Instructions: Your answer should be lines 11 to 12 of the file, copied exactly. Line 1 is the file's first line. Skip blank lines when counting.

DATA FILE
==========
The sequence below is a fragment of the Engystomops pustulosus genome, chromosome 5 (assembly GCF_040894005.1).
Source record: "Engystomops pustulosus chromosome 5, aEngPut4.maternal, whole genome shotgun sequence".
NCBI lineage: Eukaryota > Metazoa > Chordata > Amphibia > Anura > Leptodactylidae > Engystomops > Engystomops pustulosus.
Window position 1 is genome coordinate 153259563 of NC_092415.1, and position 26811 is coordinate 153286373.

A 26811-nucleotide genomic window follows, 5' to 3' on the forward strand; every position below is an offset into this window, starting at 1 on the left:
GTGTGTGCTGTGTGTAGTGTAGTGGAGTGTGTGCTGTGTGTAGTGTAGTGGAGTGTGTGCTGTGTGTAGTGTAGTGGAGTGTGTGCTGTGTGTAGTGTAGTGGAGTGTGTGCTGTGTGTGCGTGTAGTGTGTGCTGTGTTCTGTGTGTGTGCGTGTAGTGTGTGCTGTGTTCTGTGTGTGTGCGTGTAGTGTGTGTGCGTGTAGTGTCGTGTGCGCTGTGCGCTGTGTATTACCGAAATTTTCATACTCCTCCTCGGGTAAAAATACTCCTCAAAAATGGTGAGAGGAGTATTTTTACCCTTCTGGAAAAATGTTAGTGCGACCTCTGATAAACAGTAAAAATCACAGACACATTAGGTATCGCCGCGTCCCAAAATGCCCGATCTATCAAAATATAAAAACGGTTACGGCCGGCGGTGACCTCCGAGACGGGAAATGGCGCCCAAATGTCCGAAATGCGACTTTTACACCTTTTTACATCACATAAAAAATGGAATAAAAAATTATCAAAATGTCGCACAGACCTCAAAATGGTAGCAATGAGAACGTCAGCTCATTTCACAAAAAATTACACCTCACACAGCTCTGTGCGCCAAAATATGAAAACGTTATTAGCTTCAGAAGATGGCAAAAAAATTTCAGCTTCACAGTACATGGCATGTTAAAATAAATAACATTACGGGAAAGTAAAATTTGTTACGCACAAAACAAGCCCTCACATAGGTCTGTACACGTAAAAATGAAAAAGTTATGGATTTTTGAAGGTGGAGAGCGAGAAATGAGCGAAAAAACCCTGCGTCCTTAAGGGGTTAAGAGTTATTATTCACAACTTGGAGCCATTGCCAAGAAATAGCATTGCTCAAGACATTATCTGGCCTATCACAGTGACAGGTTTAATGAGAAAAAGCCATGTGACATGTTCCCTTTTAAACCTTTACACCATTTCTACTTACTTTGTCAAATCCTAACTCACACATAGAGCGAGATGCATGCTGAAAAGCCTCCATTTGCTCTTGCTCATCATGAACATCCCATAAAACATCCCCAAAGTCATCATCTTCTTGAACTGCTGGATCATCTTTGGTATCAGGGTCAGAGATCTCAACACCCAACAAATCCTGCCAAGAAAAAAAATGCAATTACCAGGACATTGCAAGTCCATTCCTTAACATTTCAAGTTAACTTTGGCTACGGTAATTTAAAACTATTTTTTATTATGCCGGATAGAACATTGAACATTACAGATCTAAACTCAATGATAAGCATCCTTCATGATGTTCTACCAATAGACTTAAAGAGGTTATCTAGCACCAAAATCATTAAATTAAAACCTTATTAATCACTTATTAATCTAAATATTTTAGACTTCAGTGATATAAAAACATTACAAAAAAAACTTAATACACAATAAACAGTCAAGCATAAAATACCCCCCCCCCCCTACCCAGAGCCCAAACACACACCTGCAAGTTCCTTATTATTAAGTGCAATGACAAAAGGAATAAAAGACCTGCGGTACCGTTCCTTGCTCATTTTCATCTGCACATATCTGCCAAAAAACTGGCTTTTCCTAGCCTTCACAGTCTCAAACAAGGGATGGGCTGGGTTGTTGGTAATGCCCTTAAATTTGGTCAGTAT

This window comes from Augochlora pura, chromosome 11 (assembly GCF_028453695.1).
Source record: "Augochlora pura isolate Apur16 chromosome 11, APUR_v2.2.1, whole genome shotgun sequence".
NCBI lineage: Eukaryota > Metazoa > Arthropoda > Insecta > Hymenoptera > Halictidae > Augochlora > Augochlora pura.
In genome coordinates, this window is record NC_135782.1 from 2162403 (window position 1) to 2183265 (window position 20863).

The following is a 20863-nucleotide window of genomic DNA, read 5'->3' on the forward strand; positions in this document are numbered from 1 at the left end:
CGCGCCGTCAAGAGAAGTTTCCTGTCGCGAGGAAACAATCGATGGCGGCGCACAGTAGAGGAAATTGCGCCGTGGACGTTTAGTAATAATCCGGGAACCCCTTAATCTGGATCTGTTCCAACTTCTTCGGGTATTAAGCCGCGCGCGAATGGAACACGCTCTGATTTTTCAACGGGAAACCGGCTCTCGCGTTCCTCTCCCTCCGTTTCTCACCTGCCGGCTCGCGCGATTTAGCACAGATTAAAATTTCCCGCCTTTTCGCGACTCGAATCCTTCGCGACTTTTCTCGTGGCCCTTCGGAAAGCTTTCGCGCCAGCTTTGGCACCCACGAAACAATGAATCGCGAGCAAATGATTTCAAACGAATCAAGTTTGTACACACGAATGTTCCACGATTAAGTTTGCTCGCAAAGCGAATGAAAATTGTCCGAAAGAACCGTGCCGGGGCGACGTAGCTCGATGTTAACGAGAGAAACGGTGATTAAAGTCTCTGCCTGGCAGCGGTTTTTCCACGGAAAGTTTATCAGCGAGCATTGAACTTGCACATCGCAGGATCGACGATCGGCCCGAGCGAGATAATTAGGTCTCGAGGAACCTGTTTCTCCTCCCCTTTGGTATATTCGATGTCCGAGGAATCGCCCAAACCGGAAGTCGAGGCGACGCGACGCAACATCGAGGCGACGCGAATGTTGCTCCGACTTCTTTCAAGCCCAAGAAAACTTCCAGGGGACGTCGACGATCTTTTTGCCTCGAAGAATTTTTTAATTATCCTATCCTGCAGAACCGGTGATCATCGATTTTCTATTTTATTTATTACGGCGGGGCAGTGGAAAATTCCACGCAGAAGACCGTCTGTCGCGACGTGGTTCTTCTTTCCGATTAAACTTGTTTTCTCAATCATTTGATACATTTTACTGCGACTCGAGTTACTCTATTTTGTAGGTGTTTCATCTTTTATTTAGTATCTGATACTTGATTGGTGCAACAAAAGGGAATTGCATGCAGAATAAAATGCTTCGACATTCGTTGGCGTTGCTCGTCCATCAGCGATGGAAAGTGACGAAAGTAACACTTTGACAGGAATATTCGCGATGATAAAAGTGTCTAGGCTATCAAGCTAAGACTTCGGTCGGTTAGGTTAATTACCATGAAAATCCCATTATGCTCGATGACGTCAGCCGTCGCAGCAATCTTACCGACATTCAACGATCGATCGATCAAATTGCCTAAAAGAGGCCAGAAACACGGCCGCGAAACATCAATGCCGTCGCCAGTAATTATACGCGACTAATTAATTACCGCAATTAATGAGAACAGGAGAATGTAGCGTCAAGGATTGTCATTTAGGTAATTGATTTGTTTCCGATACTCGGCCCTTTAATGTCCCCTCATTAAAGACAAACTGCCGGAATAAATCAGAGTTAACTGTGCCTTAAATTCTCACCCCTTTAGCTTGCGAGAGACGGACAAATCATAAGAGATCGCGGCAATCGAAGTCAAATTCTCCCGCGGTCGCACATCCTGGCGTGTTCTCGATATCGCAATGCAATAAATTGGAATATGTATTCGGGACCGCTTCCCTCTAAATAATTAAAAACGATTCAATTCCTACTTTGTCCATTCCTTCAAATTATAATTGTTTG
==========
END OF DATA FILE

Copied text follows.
The following is a 20863-nucleotide window of genomic DNA, read 5'->3' on the forward strand; positions in this document are numbered from 1 at the left end:
CGCGCCGTCAAGAGAAGTTTCCTGTCGCGAGGAAACAATCGATGGCGGCGCACAGTAGAGGAAATTGCGCCGTGGACGTTTAGTAATAATCCGGGAACCCCTTAATCTGGATCTGTTCCAACTTCTTCGGGTATTAAGCCGCGCGCGAATGGAACACGCTCTGATTTTTCAACGGGAAACCGGCTCTCGCGTTCCTCTCCCTCCGTTTCTCACCTGCCGGCTCGCGCGATTTAGCACAGATTAAAATTTCCCGCCTTTTCGCGACTCGAATCCTTCGCGACTTTTCTCGTGGCCCTTCGGAAAGCTTTCGCGCCAGCTTTGGCACCCACGAAACAATGAATCGCGAGCAAATGATTTCAAACGAATCAAGTTTGTACACACGAATGTTCCACGATTAAGTTTGCTCGCAAAGCGAATGAAAATTGTCCGAAAGAACCGTGCCGGGGCGACGTAGCTCGATGTTAACGAGAGAAACGGTGATTAAAGTCTCTGCCTGGCAGCGGTTTTTCCACGGAAAGTTTATCAGCGAGCATTGAACTTGCACATCGCAGGATCGACGATCGGCCCGAGCGAGATAATTAGGTCTCGAGGAACCTGTTTCTCCTCCCCTTTGGTATATTCGATGTCCGAGGAATCGCCCAAACCGGAAGTCGAGGCGACGCGACGCAACATCGAGGCGACGCGAATGTTGCTCCGACTTCTTTCAAGCCCAAGAAAACTTCCAGGGGACGTCGACGATCTTTTTGCCTCGAAGAATTTTTTAATTATCCTATCCTGCAGAACCGGTGATCATCGATTTTCTATTTTATTTATTACGGCGGGGCAGTGGAAAATTCCACGCAGAAGACCGTCTGTCGCGACGTGGTTCTTCTTTCCGATTAAACTTGTTTTCTCAATCATTTGATACATTTTACTGCGACTCGAGTTACTCTATTTTGTAGGTGTTTCATCTTTTATTTAGTATCTGATACTTGATTGGTGCAACAAAAGGGAATTGCATGCAGAATAAAATGCTTCGACATTCGTTGGCGTTGCTCGTCCATCAGCGATGGAAAGTGACGAAAGTAACACTTTGACAGGAATATTCGCGATGATAAAAGTGTCTAGGCTATCAAGCTAAGACTTCGGTCGGTTAGGTTAATTACCATGAAAATCCCATTATGCTCGATGACGTCAGCCGTCGCAGCAATCTTACCGACATTCAACGATCGATCGATCAAATTGCCTAAAAGAGGCCAGAAACACGGCCGCGAAACATCAATGCCGTCGCCAGTAATTATACGCGACTAATTAATTACCGCAATTAATGAGAACAGGAGAATGTAGCGTCAAGGATTGTCATTTAGGTAATTGATTTGTTTCCGATACTCGGCCCTTTAATGTCCCCTCATTAAAGACAAACTGCCGGAATAAATCAGAGTTAACTGTGCCTTAAATTCTCACCCCTTTAGCTTGCGAGAGACGGACAAATCATAAGAGATCGCGGCAATCGAAGTCAAATTCTCCCGCGGTCGCACATCCTGGCGTGTTCTCGATATCGCAATGCAATAAATTGGAATATGTATTCGGGACCGCTTCCCTCTAAATAATTAAAAACGATTCAATTCCTACTTTGTCCATTCCTTCAAATTATAATTGTTTG